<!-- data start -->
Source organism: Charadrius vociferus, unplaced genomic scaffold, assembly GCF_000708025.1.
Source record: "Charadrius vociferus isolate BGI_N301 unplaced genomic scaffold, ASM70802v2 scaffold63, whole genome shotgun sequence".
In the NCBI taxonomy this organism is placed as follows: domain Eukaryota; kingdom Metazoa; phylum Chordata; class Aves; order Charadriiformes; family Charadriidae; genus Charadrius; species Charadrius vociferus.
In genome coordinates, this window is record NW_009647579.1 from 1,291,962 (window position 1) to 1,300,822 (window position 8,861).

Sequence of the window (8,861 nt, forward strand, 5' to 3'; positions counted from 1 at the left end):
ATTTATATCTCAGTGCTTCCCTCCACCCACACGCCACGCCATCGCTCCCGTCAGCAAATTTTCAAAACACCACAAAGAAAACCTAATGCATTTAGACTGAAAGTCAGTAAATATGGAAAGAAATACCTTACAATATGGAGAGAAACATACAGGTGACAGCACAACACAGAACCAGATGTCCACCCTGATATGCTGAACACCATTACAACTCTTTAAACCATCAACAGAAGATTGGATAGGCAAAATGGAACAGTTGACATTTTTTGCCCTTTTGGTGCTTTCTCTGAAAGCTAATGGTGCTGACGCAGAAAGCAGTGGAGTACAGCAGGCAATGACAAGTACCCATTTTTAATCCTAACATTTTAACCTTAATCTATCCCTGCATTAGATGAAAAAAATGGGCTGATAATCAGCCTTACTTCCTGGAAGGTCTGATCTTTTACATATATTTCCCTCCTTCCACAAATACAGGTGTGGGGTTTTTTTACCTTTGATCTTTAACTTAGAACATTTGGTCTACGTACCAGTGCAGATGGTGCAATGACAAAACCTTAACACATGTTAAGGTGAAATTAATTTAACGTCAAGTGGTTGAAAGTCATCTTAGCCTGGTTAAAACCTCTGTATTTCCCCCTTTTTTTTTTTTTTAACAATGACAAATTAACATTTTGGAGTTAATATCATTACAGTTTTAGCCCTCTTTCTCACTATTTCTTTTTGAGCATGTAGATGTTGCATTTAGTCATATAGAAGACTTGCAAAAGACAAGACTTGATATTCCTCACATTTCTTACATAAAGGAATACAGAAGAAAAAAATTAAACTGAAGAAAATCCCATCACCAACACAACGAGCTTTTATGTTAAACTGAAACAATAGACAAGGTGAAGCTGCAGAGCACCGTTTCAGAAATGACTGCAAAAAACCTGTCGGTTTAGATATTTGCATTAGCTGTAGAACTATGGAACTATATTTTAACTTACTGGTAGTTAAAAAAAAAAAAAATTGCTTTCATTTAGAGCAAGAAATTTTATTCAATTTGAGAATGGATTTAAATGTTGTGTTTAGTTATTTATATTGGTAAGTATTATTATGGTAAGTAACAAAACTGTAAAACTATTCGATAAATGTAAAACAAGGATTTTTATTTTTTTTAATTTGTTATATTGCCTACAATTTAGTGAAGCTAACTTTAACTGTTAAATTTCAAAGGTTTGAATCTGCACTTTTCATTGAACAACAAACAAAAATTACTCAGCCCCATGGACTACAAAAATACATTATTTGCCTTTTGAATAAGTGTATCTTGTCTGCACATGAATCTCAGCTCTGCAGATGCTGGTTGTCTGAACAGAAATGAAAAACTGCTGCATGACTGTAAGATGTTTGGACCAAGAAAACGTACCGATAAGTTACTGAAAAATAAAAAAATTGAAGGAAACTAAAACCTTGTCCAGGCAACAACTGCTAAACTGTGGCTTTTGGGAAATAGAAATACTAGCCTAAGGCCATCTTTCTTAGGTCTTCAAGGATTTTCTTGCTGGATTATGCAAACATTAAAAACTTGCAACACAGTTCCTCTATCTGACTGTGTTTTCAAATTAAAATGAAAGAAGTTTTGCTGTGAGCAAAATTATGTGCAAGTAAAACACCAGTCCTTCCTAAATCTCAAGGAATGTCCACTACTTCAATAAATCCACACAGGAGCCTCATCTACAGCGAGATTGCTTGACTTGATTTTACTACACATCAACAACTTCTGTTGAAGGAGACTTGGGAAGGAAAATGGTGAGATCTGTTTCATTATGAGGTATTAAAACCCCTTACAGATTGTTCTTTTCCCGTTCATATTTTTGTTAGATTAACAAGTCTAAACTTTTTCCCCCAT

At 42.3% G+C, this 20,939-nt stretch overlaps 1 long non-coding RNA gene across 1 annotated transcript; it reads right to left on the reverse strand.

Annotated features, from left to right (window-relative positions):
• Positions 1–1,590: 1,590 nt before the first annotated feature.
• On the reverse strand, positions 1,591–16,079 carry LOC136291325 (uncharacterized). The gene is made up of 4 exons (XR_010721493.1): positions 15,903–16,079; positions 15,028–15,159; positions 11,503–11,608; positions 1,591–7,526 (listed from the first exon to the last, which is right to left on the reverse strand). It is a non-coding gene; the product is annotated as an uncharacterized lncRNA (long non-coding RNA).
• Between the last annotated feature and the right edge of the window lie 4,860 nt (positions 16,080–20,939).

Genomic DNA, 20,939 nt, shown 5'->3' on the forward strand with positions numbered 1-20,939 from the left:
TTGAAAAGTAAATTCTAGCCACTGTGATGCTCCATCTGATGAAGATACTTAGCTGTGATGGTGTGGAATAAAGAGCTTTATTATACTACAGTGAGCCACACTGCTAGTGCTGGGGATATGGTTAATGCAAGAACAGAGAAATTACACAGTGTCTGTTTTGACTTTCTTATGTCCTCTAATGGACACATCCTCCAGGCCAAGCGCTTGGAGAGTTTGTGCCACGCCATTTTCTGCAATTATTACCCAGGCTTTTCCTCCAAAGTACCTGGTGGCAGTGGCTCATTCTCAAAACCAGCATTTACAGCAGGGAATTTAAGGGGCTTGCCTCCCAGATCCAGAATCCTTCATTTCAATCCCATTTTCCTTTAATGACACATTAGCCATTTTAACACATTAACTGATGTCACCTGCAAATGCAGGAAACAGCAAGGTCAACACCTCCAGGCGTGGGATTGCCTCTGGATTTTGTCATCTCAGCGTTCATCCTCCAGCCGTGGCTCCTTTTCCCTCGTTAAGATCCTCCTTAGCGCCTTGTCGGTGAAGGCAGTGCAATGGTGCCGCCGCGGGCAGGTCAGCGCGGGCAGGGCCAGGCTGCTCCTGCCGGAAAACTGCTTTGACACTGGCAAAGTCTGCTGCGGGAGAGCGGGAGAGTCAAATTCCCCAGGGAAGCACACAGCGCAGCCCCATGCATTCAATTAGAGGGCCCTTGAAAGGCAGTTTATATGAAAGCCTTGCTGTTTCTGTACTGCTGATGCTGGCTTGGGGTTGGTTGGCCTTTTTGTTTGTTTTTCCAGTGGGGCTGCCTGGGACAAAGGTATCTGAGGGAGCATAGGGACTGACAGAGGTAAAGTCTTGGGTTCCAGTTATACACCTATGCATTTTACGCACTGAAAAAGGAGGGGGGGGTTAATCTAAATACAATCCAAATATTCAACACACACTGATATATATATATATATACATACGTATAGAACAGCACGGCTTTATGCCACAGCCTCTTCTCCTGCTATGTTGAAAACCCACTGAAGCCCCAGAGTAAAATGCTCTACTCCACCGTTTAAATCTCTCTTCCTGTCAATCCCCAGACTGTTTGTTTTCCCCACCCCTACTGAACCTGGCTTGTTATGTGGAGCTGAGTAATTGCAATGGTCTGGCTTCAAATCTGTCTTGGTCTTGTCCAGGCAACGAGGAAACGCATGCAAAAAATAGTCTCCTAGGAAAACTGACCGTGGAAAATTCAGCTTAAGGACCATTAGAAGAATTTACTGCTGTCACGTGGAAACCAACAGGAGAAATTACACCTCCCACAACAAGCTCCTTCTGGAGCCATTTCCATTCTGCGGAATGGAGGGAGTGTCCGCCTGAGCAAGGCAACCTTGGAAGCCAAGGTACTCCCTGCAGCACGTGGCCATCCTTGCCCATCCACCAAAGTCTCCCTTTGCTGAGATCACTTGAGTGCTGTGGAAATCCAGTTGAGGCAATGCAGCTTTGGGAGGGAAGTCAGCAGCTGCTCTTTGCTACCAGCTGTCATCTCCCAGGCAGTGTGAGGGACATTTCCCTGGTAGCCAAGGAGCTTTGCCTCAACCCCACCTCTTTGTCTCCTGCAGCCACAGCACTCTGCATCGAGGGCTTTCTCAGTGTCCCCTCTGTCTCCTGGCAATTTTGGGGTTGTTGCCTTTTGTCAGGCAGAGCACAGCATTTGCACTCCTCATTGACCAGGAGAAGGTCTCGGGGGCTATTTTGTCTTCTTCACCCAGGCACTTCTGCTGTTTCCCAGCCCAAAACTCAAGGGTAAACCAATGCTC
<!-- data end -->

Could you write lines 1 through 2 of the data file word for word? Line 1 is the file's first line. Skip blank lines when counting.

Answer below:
Source organism: Charadrius vociferus, unplaced genomic scaffold, assembly GCF_000708025.1.
Source record: "Charadrius vociferus isolate BGI_N301 unplaced genomic scaffold, ASM70802v2 scaffold63, whole genome shotgun sequence".